More information about earthquakes in Arkansas




References

Chiu, J., Johnston, A.C., Metzeger, A.G., Haar, L. and Fletcher, J., 1984, Analysis of analog and digital records of the 1982 Arkansas earthquake swarm: Bull. Seismol. Soc. Am., 74: 1721-1742.

Jackson, K. C., 1979, Earthquakes and earthquake history of Arkansas: Arkansas Geological Commission, Information Circular no. 26.

Johnston, A., et al, 1982, The Central Arkansas earthquake swarm: Tennessee Earthquake Information Center (TEIC) Special Report # 8, parts 1, 2.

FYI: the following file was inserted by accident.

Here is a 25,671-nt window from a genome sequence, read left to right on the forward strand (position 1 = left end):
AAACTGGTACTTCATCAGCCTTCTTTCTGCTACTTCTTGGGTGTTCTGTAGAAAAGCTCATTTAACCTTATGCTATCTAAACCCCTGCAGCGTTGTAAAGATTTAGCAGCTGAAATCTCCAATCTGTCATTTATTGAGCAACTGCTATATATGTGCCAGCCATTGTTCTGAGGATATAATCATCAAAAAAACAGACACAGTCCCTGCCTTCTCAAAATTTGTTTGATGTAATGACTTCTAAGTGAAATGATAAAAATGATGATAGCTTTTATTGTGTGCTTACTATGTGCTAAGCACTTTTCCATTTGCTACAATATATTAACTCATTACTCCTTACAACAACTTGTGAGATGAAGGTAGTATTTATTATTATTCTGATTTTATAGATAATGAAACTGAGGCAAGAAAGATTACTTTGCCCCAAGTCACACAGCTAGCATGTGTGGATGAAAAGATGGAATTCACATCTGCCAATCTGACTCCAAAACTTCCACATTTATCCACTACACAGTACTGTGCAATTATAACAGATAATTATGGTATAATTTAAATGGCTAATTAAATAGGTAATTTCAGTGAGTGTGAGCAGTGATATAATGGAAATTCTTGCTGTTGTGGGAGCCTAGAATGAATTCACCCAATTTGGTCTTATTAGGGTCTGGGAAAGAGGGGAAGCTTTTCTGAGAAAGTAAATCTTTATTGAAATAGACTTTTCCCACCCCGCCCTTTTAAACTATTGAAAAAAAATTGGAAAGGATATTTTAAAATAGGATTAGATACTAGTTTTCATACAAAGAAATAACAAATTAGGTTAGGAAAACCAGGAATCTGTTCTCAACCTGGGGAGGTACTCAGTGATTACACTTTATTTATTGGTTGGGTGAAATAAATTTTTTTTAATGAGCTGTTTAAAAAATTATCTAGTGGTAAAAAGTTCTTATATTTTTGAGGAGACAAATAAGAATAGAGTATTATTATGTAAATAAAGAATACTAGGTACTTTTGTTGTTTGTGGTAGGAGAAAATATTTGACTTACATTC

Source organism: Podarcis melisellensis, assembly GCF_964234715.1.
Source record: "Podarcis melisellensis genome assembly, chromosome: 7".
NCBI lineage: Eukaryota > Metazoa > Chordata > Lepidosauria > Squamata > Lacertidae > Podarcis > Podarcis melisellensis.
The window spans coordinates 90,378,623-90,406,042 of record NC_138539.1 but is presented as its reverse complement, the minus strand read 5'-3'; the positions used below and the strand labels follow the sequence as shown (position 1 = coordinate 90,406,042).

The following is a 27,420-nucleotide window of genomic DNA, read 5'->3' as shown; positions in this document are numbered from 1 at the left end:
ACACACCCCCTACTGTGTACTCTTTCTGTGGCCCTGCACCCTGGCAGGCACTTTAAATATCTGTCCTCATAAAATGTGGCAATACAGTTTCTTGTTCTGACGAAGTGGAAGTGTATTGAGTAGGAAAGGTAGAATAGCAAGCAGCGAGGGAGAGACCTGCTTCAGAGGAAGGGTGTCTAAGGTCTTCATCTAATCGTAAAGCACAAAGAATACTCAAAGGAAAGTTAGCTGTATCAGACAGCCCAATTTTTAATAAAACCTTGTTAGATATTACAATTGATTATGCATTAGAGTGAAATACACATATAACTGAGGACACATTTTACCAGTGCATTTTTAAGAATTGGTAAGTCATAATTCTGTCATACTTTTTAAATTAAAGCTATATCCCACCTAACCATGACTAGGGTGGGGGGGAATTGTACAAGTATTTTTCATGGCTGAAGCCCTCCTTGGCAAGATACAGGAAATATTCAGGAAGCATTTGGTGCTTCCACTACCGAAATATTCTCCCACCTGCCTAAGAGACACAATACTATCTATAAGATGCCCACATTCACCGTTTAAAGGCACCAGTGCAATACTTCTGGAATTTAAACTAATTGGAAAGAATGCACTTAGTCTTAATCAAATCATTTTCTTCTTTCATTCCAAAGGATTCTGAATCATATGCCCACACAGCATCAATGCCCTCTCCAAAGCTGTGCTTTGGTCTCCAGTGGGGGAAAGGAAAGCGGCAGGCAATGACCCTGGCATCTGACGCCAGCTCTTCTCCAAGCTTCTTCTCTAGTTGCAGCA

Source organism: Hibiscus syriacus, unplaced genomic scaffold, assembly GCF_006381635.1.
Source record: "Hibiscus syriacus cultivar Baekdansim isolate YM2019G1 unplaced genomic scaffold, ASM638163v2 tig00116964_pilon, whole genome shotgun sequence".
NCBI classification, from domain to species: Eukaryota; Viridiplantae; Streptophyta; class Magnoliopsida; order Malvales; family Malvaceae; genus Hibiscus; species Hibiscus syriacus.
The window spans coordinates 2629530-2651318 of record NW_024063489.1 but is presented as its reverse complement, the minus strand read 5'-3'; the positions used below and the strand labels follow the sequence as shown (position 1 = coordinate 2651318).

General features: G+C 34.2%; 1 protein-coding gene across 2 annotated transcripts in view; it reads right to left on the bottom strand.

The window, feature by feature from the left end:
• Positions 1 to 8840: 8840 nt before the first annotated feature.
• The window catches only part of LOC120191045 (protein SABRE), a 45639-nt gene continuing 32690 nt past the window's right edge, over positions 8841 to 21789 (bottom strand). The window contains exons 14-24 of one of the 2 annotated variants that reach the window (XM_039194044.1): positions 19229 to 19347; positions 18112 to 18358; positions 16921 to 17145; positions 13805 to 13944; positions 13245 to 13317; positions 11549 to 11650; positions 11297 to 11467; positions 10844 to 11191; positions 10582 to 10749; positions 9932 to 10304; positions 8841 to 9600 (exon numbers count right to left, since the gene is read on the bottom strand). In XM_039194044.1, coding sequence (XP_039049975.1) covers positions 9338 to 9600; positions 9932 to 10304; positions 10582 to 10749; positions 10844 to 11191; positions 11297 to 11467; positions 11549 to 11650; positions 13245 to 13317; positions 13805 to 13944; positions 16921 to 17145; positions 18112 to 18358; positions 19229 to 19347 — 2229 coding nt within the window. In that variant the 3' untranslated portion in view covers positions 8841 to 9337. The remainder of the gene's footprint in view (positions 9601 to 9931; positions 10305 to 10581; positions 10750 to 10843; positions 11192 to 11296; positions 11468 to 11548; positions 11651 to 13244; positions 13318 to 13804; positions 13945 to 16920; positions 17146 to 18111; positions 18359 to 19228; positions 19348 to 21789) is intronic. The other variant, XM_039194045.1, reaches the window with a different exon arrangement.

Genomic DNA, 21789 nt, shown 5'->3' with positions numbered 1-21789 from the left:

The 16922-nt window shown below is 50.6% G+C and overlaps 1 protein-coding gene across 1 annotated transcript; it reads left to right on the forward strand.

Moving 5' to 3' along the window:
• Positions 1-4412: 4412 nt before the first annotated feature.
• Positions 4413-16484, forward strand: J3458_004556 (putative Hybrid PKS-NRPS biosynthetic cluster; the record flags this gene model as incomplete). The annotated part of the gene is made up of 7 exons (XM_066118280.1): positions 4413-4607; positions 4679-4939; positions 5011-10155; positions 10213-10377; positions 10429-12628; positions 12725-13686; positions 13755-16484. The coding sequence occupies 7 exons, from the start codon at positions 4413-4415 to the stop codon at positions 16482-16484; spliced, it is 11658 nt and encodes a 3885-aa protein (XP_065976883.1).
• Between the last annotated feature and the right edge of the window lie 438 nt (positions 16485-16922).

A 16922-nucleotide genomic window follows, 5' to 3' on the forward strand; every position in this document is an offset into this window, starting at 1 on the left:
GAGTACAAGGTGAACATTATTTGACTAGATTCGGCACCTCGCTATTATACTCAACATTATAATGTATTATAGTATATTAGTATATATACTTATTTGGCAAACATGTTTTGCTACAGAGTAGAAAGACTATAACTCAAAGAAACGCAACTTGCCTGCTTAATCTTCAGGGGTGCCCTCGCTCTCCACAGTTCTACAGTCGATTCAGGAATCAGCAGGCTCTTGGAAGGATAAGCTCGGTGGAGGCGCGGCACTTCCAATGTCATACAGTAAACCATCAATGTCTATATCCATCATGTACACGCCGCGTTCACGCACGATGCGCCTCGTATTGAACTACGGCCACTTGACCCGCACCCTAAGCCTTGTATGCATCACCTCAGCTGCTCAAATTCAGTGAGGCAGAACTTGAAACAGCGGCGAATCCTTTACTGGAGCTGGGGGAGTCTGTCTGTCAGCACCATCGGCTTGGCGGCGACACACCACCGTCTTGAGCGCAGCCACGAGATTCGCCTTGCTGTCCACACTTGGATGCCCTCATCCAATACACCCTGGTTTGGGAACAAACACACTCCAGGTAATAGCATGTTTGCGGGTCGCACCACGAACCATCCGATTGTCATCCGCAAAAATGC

Johnston A., and Schweig, E., 1996, The Enigma of the New Madrid earthquakes of 1811-1812: Annual Review, Earth and Planetary Sciences, Vol. 24, p. 339-384.

McFarland, J. D., 2001, Faulkner County Earthquakes: Arkansas Geological
Commission, Open-File Report.

Nuttli, O. T., 1982, Investigations of the New Madrid Earthquake Regions: Damaging Earthquakes of the Central Mississippi Valley, Geological Survey, Professional Paper 1236-B.